The Denver City Council has approved the rezoning of The Denver Post’s former printing plant in Globeville, the latest step toward the property owner’s vision of seeing the 41 unused acres become a mixed-use neighborhood with structures as tall as 12 stories.
Council voted 9-3 last month to rezone the approximately 30-acre parcel at 4400 Fox St., after having previously approved rezoning of the adjacent 11 acres at 700 W. 44th Ave. and 4300 Fox St. parcels. The council also voted 8-3, with one member abstaining, to approve the landowner’s broad development plan for the site.
The rezoning was requested by property owner Ascendant Capital Partners DNA LLC, which purchased the property in February 2008 for $17.1 million from the Post. The printing plant moved that year to Adams County.
Zak Kessler, general counsel for Greenwood Village-based Woodspear Properties, said his company
and Denver-based Ascendant Development are the managing members of the LLC that owns the property. He said Tryba Architects was hired for the project.
Woodspear Properties owns approximately 2,100 apartment units and 20 commercial properties in Colorado, Washington, Arizona and California. Ascendant has primarily developed flex-industrial properties in Colorado, Kessler said.
The former printing plant, the only structure on the property, is nearly 300,000 square feet. Since the Post left in 2008, the property has had only occasional temporary use, by flea markets and festivals.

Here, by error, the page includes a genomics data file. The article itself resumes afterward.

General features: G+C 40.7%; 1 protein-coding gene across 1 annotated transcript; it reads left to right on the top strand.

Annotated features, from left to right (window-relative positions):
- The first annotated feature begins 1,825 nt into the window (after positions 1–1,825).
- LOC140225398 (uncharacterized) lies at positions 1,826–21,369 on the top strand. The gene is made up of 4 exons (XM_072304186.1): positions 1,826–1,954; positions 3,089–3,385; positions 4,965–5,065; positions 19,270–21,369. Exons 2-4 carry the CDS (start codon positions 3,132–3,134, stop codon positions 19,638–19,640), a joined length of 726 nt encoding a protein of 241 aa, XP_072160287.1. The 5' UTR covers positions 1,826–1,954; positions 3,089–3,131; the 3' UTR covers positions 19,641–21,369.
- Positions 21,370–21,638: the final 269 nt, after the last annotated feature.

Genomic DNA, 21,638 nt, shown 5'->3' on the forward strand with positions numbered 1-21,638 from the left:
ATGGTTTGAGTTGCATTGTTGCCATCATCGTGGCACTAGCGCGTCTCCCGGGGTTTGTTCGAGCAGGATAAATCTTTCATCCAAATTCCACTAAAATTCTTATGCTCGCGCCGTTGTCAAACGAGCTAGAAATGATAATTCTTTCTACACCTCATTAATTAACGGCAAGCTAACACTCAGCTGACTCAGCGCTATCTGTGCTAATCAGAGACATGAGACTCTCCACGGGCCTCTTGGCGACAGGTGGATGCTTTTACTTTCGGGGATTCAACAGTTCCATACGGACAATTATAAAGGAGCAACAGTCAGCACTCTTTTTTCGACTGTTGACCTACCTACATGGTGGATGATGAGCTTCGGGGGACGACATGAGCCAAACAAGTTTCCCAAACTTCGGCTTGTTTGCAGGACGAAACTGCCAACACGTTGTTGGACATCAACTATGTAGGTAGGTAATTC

The current owners do not plan to develop the site themselves, Kessler said. Instead, they are going through the entitlements process, and hoping to sell the entire site to another entity, which likely then would divide the site into parcels and sell to multiple developers.
The site has been on the market for about four years, Kessler said, declining to name the price. Brokers Marty and Eric Roth with CBRE are representing the owners.
The latest marketing materials brand the site as “Fox North,” and break the vision of the site’s future into three districts:
• Printing plant (northwest portion of site): The existing building would be renovated into a marketplace with retail, maker activities and office space, as well as warehouse space
• Fox Park (northeast portion): A residential district
• Brick Yard (southern portion): A mix of residential and retail space
The plan envisions about 3,000 people could ultimately live at the site in the future.
Kessler said the site plan has changed since the 2008 purchase, when the owners anticipated that at least a portion of the former printing plant would be torn down, and that the focus would be on industrial development.
“At that time, it was still an industrial area,” he said. “RiNo hadn’t happened yet.”
Partially, Kessler said, the change is due to the light-rail station now at 41st and Fox, which was supposed to be built farther away.
“We want from being several blocks from the station to our southern edge being one block away,” Kessler said.
Additionally, Kessler said, the Denver real estate market has grown fast. “There became interest in various markets in these larger scale re-use projects,” Kessler said.
Fox North isn’t the only site within the core of Denver sprouting a new neighborhood. The owner of amusement park Elitch Gardens wants to eventually turn the site into The River Mile, and has shown renderings with towers at the site rivaling the height of those in the Central Business District. And the Denver Broncos want to build an entertainment district south of the team’s stadium.
Kessler said Ascendant Capital Partners DNA LLC, along with other neighboring landowners, proposed the site to local leaders as a possible location for Amazon’s HQ2. He said he didn’t know, however, if the Metro Denver Economic Development Corp. ultimately included it in the region’s submission to the company.